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    Water Affair

    • Opening date: 23/10/2021

    An exhibition that delves into the world of water, tracing back to the origins, to the moment of creation, to the essence of existence. It raises questions about the distinction between matter and spirit, high and low, man and nature. At the heart of this dichotomous thought lies the myth of creation, the monotheistic myth upon which Western society is organized. Everything began with water, and the differentiation between water and everything else allowed for the very act of creation. However, thinking about water does not necessitate separation. When thinking about water through a holistic, primarily Eastern lens, they are part of the fundamental elements that make up the entire world of phenomena. Just as the primary colors form the basis for all other colors in the spectrum, the elements of nature exist in everything and collectively influence every aspect of earthly existence: physical, social, economic, and, of course, political. The disruption of balance among these elements generates a chain reaction with challenging consequences.

    Climate change, as a blatant disruption of this balance, brings extreme effects on all the elements: the earth shakes, fire spreads, the air becomes polluted, temperatures rise, and water, water rises in certain areas and disappears completely in others.

    Water isn’t just the substance that sustains all life on Earth; it also carries the cultural load of human life. It has market value – as a beverage, as a productive force, as a currency of exchange, as symbolic representation. It carries the commodities of the global world, facilitating its constant movement. It carries our sins against nature; it is both the punishment and the reward. It is present in every product, in every creation, in every plant. It is the network of the world’s arteries and veins. When the glaciers melt in the northern polar region, the waters of the Mediterranean Sea rise. When oil spills on the shores of Canada, fishermen in Bangladesh are affected.

    This global food chain encounters humanity’s persistent attempt to create boundaries between territories, peoples, and nations. But water transcends borders. More than 263 lakes and rivers in the world flow through more than one country, covering over half of the Earth’s surface. Approximately 300 aquifers cross more than one border and provide drinking water for two billion people worldwide. Water has no interest in nationalism, it has no interest in ideology, it doesn’t really care if Ethiopians sit upstream and Egyptians downstream; they are in constant motion, and when they encounter an obstacle, like a dam, they erode it or overflow, find alternative routes, or simply adapt. The interaction between human determination to control nature and the power of water to move creates a myriad of conflicts but also fosters connections, compromises, and collaborations.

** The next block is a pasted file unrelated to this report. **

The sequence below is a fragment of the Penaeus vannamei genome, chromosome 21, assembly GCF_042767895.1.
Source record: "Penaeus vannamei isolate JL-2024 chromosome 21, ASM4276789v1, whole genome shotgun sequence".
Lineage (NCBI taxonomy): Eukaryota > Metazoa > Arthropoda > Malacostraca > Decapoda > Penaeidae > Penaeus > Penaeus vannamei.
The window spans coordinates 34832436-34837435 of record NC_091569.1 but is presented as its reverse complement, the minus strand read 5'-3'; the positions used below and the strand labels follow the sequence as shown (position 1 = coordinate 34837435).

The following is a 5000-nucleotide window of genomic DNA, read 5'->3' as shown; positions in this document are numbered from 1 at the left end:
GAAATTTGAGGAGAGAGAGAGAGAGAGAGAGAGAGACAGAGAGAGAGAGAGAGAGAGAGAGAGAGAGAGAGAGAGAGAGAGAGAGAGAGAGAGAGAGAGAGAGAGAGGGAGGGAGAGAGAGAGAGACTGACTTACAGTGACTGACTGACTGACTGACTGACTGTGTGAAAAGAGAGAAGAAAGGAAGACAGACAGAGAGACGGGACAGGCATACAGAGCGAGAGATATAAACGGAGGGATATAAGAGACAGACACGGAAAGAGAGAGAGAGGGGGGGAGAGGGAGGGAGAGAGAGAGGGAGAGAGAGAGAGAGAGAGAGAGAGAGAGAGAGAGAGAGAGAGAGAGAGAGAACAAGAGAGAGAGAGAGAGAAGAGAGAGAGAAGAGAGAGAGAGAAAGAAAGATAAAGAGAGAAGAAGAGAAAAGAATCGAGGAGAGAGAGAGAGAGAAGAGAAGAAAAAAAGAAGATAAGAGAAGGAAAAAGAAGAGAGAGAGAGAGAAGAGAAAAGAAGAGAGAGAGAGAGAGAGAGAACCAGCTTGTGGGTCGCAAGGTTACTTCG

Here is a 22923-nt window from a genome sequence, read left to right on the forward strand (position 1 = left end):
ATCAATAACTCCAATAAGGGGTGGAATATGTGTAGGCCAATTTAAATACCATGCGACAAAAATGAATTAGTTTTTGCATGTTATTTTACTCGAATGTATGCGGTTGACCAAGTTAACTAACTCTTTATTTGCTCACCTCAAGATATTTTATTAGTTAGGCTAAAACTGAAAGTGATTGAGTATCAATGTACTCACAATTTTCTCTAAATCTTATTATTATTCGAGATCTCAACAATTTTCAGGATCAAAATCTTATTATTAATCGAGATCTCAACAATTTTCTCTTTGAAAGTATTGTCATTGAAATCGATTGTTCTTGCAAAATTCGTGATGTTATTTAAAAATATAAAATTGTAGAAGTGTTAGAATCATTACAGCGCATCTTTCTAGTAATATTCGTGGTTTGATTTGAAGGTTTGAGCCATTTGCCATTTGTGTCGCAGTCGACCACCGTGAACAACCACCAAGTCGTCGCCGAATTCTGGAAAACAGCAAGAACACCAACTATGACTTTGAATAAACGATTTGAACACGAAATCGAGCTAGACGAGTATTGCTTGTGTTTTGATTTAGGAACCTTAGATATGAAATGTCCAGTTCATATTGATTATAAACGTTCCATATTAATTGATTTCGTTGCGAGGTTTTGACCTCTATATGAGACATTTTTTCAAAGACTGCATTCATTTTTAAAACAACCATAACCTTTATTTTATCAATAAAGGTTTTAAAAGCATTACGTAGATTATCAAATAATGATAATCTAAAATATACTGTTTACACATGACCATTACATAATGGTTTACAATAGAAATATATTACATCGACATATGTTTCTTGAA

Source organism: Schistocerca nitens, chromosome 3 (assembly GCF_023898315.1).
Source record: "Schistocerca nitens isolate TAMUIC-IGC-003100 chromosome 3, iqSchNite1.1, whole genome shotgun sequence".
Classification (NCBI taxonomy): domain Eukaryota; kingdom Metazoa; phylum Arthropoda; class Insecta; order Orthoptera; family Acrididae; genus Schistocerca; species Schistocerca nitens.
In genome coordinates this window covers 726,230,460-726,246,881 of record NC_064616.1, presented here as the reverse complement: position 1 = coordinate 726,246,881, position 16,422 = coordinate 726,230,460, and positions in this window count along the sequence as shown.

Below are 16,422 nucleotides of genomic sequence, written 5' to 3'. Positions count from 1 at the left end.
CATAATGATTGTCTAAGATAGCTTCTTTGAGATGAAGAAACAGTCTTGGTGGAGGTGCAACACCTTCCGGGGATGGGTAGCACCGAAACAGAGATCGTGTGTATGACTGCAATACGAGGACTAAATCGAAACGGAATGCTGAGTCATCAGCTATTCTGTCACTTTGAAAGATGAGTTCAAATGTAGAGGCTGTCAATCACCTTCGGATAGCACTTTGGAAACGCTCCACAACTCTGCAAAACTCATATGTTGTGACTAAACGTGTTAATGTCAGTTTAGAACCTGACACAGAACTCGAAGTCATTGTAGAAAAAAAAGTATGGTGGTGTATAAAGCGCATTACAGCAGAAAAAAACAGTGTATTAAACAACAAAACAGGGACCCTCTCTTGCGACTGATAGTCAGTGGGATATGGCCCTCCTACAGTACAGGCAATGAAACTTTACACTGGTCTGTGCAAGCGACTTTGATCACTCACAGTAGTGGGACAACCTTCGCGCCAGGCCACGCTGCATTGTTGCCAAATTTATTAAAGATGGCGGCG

A plethora of metaphors accompany thoughts about water: flowing water, standing water, polluted water, living water, underwater, above water, a sea of disputes, the source of life, clear water, turbulent water. Water is in everything; it is the substance itself, and therefore, its heightened presence in language, in the world of representation, in the act of mediation.

    This exhibition is not the only one focused on water. We are in the midst of a flood, with art institutions, environmental organizations, and independent artists all responding to the urgent need to address the climate catastrophe, while reconnecting to the life fluid. Indeed, in times when the question of the future of water, and therefore humanity, is concrete and pressing, the relevance of embarking on another journey following the water’s path is thrilling. Balancing the urge to flood the subject and to mediate it to the public as an aesthetic, educational, and political act is at the heart of the “Water Exodus.”

    The starting point for this exhibition is a collaborative study by a group that explored the local political, social, and ecological network of water. The group work is part of an ongoing methodology at the Center for Digital Art, in which collective knowledge emerges from a comprehensive process involving meetings with experts, real-world tours, and virtual space tours. The various fields of knowledge we explored – ecological, historical, economic, planning, and cultural – were processed and adapted into the artworks presented in the exhibition. The exhibition departs from intimate encounters with water and oscillates between various interpretations, local, regional, and international.

    “Water Affair” takes place as part of an ongoing collaboration with the Ghetto Institute and as part of a wide-reaching regional project, the Atlas of Mediterranean Research-Art and Interactive project about the Mediterranean Sea.

    The Atlas of Mediterranean Liquidity is a digital platform consisting of maps, each starting from a research-artistic perspective related to water. The Atlas enables a multiplicity of views and representations to coexist under one roof, without hierarchy. Water, often at the heart of conflicts, demands a flexible and fluid platform that allows multiple voices to find expression. The Atlas invites artists from around the Mediterranean to develop multi-faceted maps on topics related to climate change, culture, folklore, economics, geography, and politics, deepening our knowledge and understanding of pressing issues related to water. Currently, the Atlas includes three original maps, with additional maps from various partners around the Mediterranean to be added in the coming years.

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